5. fruit salad with yoghurt

What should I eat & drink during competition?

A round of golf can last anything up to 5 hours so it is necessary to replace fluid and carbohydrate. It is also common that during a round, a golfer will miss a meal and therefore needs to replace these nutrients in a convenient form, usually before and after a round.

It can be important to replace carbohydrate during a round, if for nothing else but to maintain concentration and accuracy of shots.

Sports drinks can be ideal for convenience as they provide the key nutrients all in one: fuel, fluids and salt. Other good options include fruit, breakfast/cereal/sports bars, and vegemite or jam sandwiches.

What about recovery?

Although the 19th hole (the club room bar) is often the place for recreational golfers "recovery", professional golfers should look to recover fuel and fluid stores through good food choices immediately after the 18th hole before alcohol comes into the picture.
The recovery choices become critical when playing multiple rounds in one day or backing up for a 4 day tournament.

As a rule of thumb, aim to consume a recovery snack within 30 minutes of finishing a training session or competition. This snack should contain carbohydrates, protein and a source of fluid, for example;
  1. a salad sandwich with a bottle of sports drink
  2. a bowl of cereal with fruit and milk
  3. cereal/muesli bars + 200g tub yoghurt + fluids
  4. 1 pc fruit + 300mL carton low-fat flavoured milk

The next meal should resume the normal training eating pattern, and should again contain carbohydrate-rich foods, a source of protein and fluids. Players should try to consume this meal within 3-4 hours of finishing a competition.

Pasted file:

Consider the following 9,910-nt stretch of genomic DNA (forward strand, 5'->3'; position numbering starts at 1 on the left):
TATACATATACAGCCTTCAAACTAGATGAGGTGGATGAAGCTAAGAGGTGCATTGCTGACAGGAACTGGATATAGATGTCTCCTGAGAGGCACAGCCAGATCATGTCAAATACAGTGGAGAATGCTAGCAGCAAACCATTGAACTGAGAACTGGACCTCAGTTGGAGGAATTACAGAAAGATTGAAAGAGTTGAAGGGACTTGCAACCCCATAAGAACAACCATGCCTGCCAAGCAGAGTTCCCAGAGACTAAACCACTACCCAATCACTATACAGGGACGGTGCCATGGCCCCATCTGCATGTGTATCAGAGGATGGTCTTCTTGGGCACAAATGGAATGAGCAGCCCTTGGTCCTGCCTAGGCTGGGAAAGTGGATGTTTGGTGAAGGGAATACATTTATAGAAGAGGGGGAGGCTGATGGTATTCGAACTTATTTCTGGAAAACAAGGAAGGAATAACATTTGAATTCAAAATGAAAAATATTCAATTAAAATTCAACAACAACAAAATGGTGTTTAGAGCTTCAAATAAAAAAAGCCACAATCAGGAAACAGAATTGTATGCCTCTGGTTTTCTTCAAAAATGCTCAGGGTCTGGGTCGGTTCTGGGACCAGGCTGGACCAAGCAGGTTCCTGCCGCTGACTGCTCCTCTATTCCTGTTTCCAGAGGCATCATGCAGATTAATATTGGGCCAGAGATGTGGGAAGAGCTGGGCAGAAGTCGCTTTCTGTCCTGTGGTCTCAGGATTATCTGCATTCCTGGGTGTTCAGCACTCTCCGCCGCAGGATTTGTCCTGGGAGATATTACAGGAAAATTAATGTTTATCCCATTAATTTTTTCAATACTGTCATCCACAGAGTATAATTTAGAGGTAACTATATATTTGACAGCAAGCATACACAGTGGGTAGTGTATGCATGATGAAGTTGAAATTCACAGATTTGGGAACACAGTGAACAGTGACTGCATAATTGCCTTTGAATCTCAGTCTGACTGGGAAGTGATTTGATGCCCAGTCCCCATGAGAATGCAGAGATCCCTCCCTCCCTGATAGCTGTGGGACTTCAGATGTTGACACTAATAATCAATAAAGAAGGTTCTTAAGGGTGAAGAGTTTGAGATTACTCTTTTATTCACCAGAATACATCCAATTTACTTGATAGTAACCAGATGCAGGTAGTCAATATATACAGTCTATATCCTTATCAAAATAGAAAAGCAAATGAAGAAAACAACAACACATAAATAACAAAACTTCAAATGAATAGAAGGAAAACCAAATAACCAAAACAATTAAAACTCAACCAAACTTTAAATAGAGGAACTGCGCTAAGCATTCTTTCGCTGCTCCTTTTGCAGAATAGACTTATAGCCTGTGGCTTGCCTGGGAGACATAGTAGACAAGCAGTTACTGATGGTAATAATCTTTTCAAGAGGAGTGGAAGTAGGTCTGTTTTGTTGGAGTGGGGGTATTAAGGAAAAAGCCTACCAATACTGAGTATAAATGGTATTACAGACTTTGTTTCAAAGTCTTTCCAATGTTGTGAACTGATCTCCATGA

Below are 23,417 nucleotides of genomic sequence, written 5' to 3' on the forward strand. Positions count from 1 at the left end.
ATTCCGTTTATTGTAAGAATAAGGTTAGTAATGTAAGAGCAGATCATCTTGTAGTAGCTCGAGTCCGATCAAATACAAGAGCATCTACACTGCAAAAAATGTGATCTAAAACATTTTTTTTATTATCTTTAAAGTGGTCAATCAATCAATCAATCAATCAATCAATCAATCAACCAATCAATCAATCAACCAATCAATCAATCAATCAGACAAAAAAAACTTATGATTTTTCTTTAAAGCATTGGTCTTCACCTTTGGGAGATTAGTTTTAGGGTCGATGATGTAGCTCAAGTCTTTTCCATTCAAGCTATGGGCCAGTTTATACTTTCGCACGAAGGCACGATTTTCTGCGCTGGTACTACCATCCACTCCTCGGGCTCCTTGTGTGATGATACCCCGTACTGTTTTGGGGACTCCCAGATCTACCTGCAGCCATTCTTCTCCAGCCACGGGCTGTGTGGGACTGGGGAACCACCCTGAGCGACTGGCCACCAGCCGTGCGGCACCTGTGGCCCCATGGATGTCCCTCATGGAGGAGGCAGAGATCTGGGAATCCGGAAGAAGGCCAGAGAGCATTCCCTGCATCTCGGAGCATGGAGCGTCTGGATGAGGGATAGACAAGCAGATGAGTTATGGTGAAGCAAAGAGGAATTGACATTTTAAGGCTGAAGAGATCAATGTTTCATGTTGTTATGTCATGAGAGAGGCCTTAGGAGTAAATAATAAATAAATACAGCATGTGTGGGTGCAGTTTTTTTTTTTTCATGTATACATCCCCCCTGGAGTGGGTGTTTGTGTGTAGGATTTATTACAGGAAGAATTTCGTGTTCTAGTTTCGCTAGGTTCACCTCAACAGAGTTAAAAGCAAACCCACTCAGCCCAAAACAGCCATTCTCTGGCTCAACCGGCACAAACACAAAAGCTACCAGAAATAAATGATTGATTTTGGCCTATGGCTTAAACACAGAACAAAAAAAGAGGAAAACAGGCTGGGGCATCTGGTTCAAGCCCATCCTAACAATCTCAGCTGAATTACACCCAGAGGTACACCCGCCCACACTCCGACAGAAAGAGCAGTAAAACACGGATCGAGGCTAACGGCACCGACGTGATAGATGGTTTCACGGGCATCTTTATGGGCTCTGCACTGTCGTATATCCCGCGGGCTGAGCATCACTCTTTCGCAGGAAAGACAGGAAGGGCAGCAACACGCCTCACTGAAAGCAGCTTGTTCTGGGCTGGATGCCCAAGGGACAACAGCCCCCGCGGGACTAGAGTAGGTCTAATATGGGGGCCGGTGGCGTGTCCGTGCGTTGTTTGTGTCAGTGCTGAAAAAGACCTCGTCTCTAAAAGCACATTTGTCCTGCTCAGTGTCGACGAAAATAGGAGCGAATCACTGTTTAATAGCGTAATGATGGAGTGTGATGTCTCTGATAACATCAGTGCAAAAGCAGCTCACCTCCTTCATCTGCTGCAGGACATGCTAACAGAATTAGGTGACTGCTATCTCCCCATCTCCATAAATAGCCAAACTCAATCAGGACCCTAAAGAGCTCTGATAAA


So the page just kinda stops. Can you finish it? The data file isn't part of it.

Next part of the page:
Other Nutrition Tips

For professional golfers, life is spent travelling the globe on the international tour circuit, so eating in unfamiliar places is very common. It is wise to be well prepared when travelling internationally and it is recommended to research your destination, the common foods eaten normally and the foods that will be available at the venue and accommodation.

The more you know about where you will be playing the better prepared you will be. It may be necessary to bring your own supplies of suitable snacks for on course (e.g. muesli bars, breakfast cereals, etc packed in your luggage) or even your own sports drink and drinking water if you are unsure about the sanitation of where you will be playing. It is a good idea to make a few phone calls before you travel so that you can arrange suitable meals at your accommodation and know what extra supplies you may need to bring.

Credit to Keryn Kondoprias & Daniela Manche